Moving Home After College: 9 Ways Grads Can Make the Most of This Time

As I sit at home relaxing, I feel a sense of déjà vu. It feels as if I am living the same day over and over or reliving a day from my past. My days tend to be repetitive and I feel like I am not truly living. I wake up, eat breakfast, apply to full-time jobs, have lunch, go for a walk, do some part-time work from home, eat dinner, watch TV, and go to sleep; hanging out with friends only once or twice a week.

As a recent college, I’m living at home and looking for a job – not what I expected for my early 20’s. (Twenty20 @maginnis)

At 21, I am back at home, living with my parents

At 21, I am sleeping in my childhood bedroom, decorated with paintings I made at age ten or with posters of things I was once interested in. It’s not terrible and I am so grateful to have parents who are allowing me to live with them.

But it is not exactly what I had hoped for during my early twenties. The movies and social media tend to glamorize being in your twenties and having your own apartment and living in a big city with a high-paying job, but in reality, that is not the case for many recent graduates. I had a picture of what I wanted my life to look like after graduating and moving in with my parents was not a part of the plan.

Sometimes it’s okay if things don’t go as planned

But, sometimes it is okay for plans to change and for things to not go as expected. I have noticed that many of my high school friends who also graduated this year also moved back in with their parents and it is almost like a little high school reunion four years later.

Overall, living at home with my parents is so different from college. My parents do give me lots of freedom, but it just seems odd to go from living on your own to having to tell people whenever you leave the house and say where you’re going and what time you will be back at. But again, I am so thankful to have a roof over my head and food to eat.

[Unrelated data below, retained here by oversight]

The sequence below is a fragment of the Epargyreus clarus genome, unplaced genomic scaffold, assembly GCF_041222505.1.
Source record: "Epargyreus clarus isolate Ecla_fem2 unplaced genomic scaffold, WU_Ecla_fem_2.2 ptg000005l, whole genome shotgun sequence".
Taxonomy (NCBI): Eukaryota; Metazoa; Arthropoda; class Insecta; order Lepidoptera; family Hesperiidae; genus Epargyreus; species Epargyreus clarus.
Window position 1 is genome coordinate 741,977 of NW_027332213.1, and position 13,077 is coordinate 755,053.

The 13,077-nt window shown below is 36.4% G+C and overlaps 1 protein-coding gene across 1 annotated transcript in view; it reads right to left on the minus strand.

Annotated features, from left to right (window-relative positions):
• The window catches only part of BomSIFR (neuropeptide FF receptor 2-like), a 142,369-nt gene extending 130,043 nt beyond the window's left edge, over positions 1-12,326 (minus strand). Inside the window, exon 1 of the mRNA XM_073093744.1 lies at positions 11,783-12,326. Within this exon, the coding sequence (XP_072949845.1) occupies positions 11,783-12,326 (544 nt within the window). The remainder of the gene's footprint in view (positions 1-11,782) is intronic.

If you are a recent college graduate searching for a job and living with your parents, you are not alone. So many other college graduates are going through this, even graduates who are a year or two older than you.

It is hard having people constantly ask you where you’re working or what your plans are now that you have graduated. Keep in mind that this situation is not permanent and before you know it, you will be living on your own and making excellent money at a job you love.

And trust me, I know how applying to jobs can seem endless and how it feels like you may never find one. It can be difficult finding a job that pertains to your degree, and with the pandemic, you are also competing with 2020 graduates. Don’t beat yourself up when you get rejection emails or get ghosted by companies; unfortunately, this is normal.

Nine ways to make the most of your situation

1. Apply to at least five to ten jobs a week

It is always a good idea to set goals for yourself and meet these goals. This number is different for everyone depending on how long it takes you to write a cover letter and fill out applications. And make sure these are jobs you are genuinely interested in! Don’t just apply to random companies because you need a job; only apply to jobs you would actually take.

2. Make sure you get outside and exercise every day

It can be easy to get lost in job applications and feel like it is a hopeless and endless process. Applying to jobs can be very draining because you are doing the same thing over and over, filling out the past places you have worked, your skillset, etc. Take time for yourself to get outside and get some sunlight this summer. Going for walks or hikes helps me to clear my head and feel refreshed afterward.

3. Take a day or two off from the job search on the weekend

Unplug on at least one weekend day, or both. Go on a day trip and enjoy something in your area-a beach, a park, a cool hiking trail, or a new exhibit at a museum. This will help you recharge and clear your mind.

4. Spend time with your family